Pennsylvania Republicans are already trying to cast doubt on the state's election results 

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WASHINGTON — Pennsylvania Republicans wasted no time Tuesday night in firing the first shot of what is likely to be at least a weeklong political knife fight in that state, potentially with the presidency at stake.

As election returns rolled in from around the country, the top two Republicans in the Pennsylvania Senate sent out a 1,500-word press release criticizing the state’s top elections official and accusing her of mismanaging the election.

Pennsylvania’s Senate Majority Leader Jake Corman and Senate President Pro Tempore Joe Scarnati said Secretary of State Kathy Boockvar, a Democrat, had changed her guidance to counties multiple times in the days leading up to the election, and they called on her to resign. 

Democrats in the state told Yahoo News it was a trumped-up complaint intended to create doubt about the outcome, as the presidential contest increasingly looked like it would come down to the same three Rust Belt states that decided the 2016 election: Pennsylvania, Wisconsin and Michigan.

And Pennsylvania Gov. Tom Wolf, a Democrat, issued a strongly worded rebuke to the Republican leaders, calling their criticism “an attempt to undermine confidence in the results of the election” and adding that “we should all denounce them for the undemocratic actions they are.”

“I support our Secretary of State and all of our state and local election officials who are working hard to deliver timely, accurate results and ensure that everyone’s vote is counted and protected,” Wolf said. 

Boockvar told reporters she would not resign and pointed the finger at the legislature, which is in fact to blame for the delay in counting mail ballots, as Yahoo News has reported for the last few months.

The Republicans’ complaint was based on two relatively minor issues. They complained that Boockvar’s instructions about how to handle mail ballots that arrived after 8 p.m. on Election Day could lead to these ballots getting mixed up with ballots that arrived before that hour.

The difference between these two groups of ballots is that any mail ballot that arrived before 8 p.m. on Election Day will be counted no matter what. There were 2.5 million out of 3 million requested mail ballots that fall into this group.

Republicans are trying to get mail ballots that arrived after 8 p.m. thrown out, despite decisions from the Pennsylvania Supreme Court and the U.S. Supreme Court that have allowed those ballots to be counted for three additional days, as long as they are postmarked by Election Day, do not have a recognizable postmark or bear no postmark at all. 

Kathy Boockvar (D) Pennsylvania is interviewed at Roll Call in Washington, D.C. (Douglas Graham/CQ Roll Call via Getty Images)Kathy Boockvar (D) Pennsylvania is interviewed at Roll Call in Washington, D.C. (Douglas Graham/CQ Roll Call via Getty Images)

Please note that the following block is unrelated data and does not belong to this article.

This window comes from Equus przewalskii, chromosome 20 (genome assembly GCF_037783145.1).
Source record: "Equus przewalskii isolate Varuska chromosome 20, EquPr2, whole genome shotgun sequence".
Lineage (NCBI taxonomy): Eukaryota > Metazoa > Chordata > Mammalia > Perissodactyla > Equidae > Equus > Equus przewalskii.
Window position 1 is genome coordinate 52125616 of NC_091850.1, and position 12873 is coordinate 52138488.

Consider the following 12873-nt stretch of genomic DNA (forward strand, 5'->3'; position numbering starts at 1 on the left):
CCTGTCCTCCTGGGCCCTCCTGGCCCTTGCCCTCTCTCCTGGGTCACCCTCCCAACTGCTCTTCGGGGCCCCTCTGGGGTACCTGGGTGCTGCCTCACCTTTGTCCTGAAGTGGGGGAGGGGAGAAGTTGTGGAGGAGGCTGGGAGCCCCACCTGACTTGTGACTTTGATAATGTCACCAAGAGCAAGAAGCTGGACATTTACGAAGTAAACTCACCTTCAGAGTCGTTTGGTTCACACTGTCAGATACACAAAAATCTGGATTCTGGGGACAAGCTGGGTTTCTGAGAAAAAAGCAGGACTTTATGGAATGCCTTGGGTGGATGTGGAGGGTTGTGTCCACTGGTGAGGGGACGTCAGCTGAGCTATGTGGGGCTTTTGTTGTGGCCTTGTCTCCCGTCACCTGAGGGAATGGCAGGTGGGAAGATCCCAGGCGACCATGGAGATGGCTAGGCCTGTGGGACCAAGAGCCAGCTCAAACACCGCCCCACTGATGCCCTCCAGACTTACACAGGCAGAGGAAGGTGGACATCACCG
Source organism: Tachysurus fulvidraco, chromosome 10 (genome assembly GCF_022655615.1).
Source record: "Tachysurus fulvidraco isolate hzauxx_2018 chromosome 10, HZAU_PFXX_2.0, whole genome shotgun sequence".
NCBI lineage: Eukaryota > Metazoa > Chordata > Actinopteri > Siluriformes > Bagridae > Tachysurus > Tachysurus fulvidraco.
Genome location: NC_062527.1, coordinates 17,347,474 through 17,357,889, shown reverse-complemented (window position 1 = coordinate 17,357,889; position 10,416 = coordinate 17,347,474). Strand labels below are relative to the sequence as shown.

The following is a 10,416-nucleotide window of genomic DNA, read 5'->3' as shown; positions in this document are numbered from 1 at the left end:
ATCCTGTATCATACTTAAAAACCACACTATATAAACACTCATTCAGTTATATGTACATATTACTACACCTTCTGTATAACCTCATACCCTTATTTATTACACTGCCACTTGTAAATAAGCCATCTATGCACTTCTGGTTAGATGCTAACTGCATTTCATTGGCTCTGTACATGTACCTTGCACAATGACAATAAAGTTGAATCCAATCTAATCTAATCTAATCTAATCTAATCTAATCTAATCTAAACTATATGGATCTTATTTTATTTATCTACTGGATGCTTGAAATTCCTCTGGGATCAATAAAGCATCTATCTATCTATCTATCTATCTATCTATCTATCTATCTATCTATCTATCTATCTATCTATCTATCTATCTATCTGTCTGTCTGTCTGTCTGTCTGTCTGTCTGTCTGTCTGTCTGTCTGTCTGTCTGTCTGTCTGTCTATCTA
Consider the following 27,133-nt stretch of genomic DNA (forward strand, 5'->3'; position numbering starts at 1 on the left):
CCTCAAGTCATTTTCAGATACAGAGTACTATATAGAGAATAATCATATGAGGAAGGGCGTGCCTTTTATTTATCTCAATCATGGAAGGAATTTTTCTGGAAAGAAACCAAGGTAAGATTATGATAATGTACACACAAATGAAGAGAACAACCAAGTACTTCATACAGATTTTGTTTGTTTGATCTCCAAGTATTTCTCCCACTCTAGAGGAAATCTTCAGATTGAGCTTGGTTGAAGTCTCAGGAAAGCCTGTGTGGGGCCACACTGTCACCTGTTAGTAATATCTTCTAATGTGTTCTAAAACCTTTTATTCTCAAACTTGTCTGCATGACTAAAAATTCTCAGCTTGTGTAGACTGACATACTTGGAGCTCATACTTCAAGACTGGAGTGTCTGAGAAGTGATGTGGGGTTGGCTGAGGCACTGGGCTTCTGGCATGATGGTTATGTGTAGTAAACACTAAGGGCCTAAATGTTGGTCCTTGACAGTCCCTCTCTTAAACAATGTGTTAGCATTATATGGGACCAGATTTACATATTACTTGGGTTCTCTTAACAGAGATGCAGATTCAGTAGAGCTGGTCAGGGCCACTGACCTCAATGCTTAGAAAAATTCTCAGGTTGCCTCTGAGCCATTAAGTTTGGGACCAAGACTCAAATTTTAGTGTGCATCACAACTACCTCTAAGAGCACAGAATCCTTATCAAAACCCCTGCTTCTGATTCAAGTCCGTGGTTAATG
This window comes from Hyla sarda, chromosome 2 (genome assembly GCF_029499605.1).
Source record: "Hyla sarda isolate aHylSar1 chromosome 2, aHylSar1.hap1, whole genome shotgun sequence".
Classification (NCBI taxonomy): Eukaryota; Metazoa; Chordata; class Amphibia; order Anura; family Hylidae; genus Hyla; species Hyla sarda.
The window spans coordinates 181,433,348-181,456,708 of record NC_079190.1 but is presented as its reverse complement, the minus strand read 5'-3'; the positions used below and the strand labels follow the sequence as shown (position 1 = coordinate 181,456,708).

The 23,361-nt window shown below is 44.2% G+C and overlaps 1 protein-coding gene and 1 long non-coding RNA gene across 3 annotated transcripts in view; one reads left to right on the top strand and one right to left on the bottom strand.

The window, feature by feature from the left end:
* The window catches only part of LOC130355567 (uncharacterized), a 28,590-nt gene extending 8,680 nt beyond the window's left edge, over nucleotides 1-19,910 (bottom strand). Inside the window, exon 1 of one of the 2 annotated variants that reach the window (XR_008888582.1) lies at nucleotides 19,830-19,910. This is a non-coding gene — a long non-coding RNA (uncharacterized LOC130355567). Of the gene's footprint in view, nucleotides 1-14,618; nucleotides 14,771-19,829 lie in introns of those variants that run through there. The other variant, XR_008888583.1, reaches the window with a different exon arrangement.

Pennsylvania Secretary of State Kathy Boockvar. (Douglas Graham/CQ Roll Call via Getty Images)

The U.S. Supreme Court has deadlocked on this once, and Republicans clearly intend to try to get it to reconsider this issue now that Justice Amy Coney Barrett is on the court and could cast a tie-breaking and decisive vote to decide that this smaller group of mail ballots cannot be counted. 

The second issue Republicans complained about is one they have already filed a lawsuit about. Boockvar issued instructions to counties saying they could allow a voter to cast a provisional ballot if there was a problem with their mail ballot. Not all counties did this, and so Republicans claim the decision is being applied unequally.

Corman and Scarnati, the Republicans, described Boockvar’s guidance as constituting “blatant disregard for the legislative process and the law.” They claimed that she should resign “in order for trust to be restored to the Pennsylvania election system.”

There have already been reports that Pennsylvania Republicans would try to muddy the waters through various measures. Corman was reported in the Atlantic magazine to have said that he and the state legislature would consider replacing the popular vote in Pennsylvania with Electoral College members of the legislature’s choosing if the voting result were too muddled. He later distanced himself from that idea. 

But we are now set for what voting experts have been calling for months their “nightmare scenario.” Unlike most of the country, Pennsylvania, Wisconsin and Michigan all resisted bipartisan entreaties to let their election clerks have their mail ballots counted by Election Day.

As a result, these states will be counting mail ballots for several days. President Trump has already railed against the prospect, and the Republican salvo on Tuesday night was likely just the first of several attempts to undermine confidence in the results of the election.

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